If you use an insurance underwriter or broker, it's important to keep in mind some of the basic insurance principles.
Contract of indemnity
This is the amount of compensation agreed by you and your insurer in case your goods are lost or damaged.
Duty of utmost good faith
This means you must supply all relevant information about your cargo and its journey at the outset. The underwriter needs this information to calculate an appropriate premium - ie the price of your policy.
This duty also applies to underwriters and brokers. They must inform you of any exclusion clauses in your policy - the circumstances whereby you won't receive compensation - so always read the small print of the policy document.
Duty to act as though uninsured
Arranging insurance for your cargo doesn't mean you can neglect your normal duty of care regarding its transportation. You should act to minimise the chance of a payout by:
ensuring goods are packed safely and securely - you'll only be insured against risk, not certain disaster, which poor packaging makes more likely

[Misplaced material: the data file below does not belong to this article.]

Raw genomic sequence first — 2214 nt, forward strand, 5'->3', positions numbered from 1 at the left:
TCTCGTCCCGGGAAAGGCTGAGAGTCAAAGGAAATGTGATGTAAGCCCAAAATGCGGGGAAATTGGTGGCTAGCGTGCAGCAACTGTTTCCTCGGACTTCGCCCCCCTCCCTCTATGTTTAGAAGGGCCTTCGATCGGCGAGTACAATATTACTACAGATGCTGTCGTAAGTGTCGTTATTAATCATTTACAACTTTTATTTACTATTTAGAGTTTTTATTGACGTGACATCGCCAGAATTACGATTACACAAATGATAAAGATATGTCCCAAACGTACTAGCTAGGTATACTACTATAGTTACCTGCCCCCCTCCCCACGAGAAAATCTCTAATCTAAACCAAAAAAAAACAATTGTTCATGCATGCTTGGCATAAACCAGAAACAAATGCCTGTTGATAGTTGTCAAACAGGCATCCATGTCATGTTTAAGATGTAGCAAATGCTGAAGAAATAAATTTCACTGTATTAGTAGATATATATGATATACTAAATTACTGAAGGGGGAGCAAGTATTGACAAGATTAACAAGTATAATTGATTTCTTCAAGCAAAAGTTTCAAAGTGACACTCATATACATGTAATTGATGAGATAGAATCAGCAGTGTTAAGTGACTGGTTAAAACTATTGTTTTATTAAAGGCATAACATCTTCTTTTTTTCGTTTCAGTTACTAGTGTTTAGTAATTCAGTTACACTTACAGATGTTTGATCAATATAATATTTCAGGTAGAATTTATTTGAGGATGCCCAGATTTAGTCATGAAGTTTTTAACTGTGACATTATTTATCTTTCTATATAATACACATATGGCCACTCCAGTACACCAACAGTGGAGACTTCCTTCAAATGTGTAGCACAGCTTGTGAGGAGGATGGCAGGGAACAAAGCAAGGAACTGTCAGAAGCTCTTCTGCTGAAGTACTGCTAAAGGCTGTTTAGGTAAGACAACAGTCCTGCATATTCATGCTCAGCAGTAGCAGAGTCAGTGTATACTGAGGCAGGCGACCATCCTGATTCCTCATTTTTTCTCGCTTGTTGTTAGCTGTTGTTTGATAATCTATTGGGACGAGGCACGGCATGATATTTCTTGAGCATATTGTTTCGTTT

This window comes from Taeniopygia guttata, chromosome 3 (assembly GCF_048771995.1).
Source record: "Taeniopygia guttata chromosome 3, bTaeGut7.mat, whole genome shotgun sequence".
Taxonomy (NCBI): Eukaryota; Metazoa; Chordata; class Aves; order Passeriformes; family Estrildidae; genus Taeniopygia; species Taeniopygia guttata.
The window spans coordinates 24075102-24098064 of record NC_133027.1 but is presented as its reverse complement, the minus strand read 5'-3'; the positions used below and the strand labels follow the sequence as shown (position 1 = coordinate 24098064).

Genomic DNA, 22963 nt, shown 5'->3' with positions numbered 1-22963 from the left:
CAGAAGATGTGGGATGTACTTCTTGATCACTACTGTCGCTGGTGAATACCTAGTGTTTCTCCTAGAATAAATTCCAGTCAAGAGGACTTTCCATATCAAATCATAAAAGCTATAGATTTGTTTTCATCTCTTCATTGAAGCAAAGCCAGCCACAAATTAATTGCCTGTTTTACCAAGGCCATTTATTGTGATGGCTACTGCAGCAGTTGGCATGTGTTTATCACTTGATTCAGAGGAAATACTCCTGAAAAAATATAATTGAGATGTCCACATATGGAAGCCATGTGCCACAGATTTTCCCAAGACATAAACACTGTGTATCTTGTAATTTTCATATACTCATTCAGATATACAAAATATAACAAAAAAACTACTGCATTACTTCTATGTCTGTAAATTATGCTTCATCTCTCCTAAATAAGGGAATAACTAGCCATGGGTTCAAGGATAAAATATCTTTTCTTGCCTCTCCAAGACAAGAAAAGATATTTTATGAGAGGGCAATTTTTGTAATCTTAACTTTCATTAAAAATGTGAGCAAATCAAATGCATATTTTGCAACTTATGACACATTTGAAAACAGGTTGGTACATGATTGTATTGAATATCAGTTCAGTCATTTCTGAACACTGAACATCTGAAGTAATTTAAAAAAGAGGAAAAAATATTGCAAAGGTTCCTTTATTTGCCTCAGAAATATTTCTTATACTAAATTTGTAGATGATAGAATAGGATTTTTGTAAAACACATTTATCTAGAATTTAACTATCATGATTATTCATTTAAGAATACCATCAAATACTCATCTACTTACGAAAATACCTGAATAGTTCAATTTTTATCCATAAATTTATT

maintaining the upkeep of vehicles used for transportation
having a robust selection policy for drivers of these vehicles and for contractors involved in loading and storage
making sure the buyer of the goods provides information on any loss or damage to goods within a short period of time
You must be able to demonstrate an insurable interest in your goods in order to trigger any policy you take out on them. This means you'll either benefit financially from their safe arrival or you'll lose out in the event of loss, delay or damage. The point at which the insurable interest passes from supplier to buyer is determined by the sale of contract used.